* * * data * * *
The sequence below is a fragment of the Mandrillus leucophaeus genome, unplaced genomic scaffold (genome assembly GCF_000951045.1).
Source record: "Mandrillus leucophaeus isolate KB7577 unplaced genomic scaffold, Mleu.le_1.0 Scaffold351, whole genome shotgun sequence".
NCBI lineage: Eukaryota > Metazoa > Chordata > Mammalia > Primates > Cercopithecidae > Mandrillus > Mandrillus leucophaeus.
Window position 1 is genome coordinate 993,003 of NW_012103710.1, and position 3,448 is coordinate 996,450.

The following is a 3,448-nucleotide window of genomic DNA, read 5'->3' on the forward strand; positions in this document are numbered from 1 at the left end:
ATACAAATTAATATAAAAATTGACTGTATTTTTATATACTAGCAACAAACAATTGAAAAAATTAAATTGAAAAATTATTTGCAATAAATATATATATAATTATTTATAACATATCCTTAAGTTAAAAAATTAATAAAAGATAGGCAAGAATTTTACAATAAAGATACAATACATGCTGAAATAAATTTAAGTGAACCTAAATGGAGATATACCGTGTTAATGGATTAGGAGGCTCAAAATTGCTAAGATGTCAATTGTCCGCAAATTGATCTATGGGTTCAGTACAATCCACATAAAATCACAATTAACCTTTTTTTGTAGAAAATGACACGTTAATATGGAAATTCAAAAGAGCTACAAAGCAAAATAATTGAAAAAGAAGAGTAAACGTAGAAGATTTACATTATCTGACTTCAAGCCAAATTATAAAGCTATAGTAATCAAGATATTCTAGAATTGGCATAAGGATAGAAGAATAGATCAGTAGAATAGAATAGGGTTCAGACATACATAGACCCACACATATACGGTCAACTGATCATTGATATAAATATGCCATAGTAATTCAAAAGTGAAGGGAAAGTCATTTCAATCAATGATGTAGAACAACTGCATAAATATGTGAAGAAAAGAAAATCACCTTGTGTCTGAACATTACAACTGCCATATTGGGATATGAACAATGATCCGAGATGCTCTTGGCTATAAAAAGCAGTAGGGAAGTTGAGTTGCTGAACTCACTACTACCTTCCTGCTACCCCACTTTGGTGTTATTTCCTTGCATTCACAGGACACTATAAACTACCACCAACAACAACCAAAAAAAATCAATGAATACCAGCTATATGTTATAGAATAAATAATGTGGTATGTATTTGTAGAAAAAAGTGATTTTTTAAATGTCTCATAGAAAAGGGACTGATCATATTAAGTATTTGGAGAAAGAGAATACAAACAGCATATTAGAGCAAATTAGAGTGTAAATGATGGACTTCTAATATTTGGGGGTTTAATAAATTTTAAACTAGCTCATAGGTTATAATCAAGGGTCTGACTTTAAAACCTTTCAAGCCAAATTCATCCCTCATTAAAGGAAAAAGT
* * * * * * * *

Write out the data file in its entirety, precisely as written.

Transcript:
The sequence below is a fragment of the Mandrillus leucophaeus genome, unplaced genomic scaffold (genome assembly GCF_000951045.1).
Source record: "Mandrillus leucophaeus isolate KB7577 unplaced genomic scaffold, Mleu.le_1.0 Scaffold351, whole genome shotgun sequence".
NCBI lineage: Eukaryota > Metazoa > Chordata > Mammalia > Primates > Cercopithecidae > Mandrillus > Mandrillus leucophaeus.
Window position 1 is genome coordinate 993,003 of NW_012103710.1, and position 3,448 is coordinate 996,450.

The following is a 3,448-nucleotide window of genomic DNA, read 5'->3' on the forward strand; positions in this document are numbered from 1 at the left end:
ATACAAATTAATATAAAAATTGACTGTATTTTTATATACTAGCAACAAACAATTGAAAAAATTAAATTGAAAAATTATTTGCAATAAATATATATATAATTATTTATAACATATCCTTAAGTTAAAAAATTAATAAAAGATAGGCAAGAATTTTACAATAAAGATACAATACATGCTGAAATAAATTTAAGTGAACCTAAATGGAGATATACCGTGTTAATGGATTAGGAGGCTCAAAATTGCTAAGATGTCAATTGTCCGCAAATTGATCTATGGGTTCAGTACAATCCACATAAAATCACAATTAACCTTTTTTTGTAGAAAATGACACGTTAATATGGAAATTCAAAAGAGCTACAAAGCAAAATAATTGAAAAAGAAGAGTAAACGTAGAAGATTTACATTATCTGACTTCAAGCCAAATTATAAAGCTATAGTAATCAAGATATTCTAGAATTGGCATAAGGATAGAAGAATAGATCAGTAGAATAGAATAGGGTTCAGACATACATAGACCCACACATATACGGTCAACTGATCATTGATATAAATATGCCATAGTAATTCAAAAGTGAAGGGAAAGTCATTTCAATCAATGATGTAGAACAACTGCATAAATATGTGAAGAAAAGAAAATCACCTTGTGTCTGAACATTACAACTGCCATATTGGGATATGAACAATGATCCGAGATGCTCTTGGCTATAAAAAGCAGTAGGGAAGTTGAGTTGCTGAACTCACTACTACCTTCCTGCTACCCCACTTTGGTGTTATTTCCTTGCATTCACAGGACACTATAAACTACCACCAACAACAACCAAAAAAAATCAATGAATACCAGCTATATGTTATAGAATAAATAATGTGGTATGTATTTGTAGAAAAAAGTGATTTTTTAAATGTCTCATAGAAAAGGGACTGATCATATTAAGTATTTGGAGAAAGAGAATACAAACAGCATATTAGAGCAAATTAGAGTGTAAATGATGGACTTCTAATATTTGGGGGTTTAATAAATTTTAAACTAGCTCATAGGTTATAATCAAGGGTCTGACTTTAAAACCTTTCAAGCCAAATTCATCCCTCATTAAAGGAAAAAGT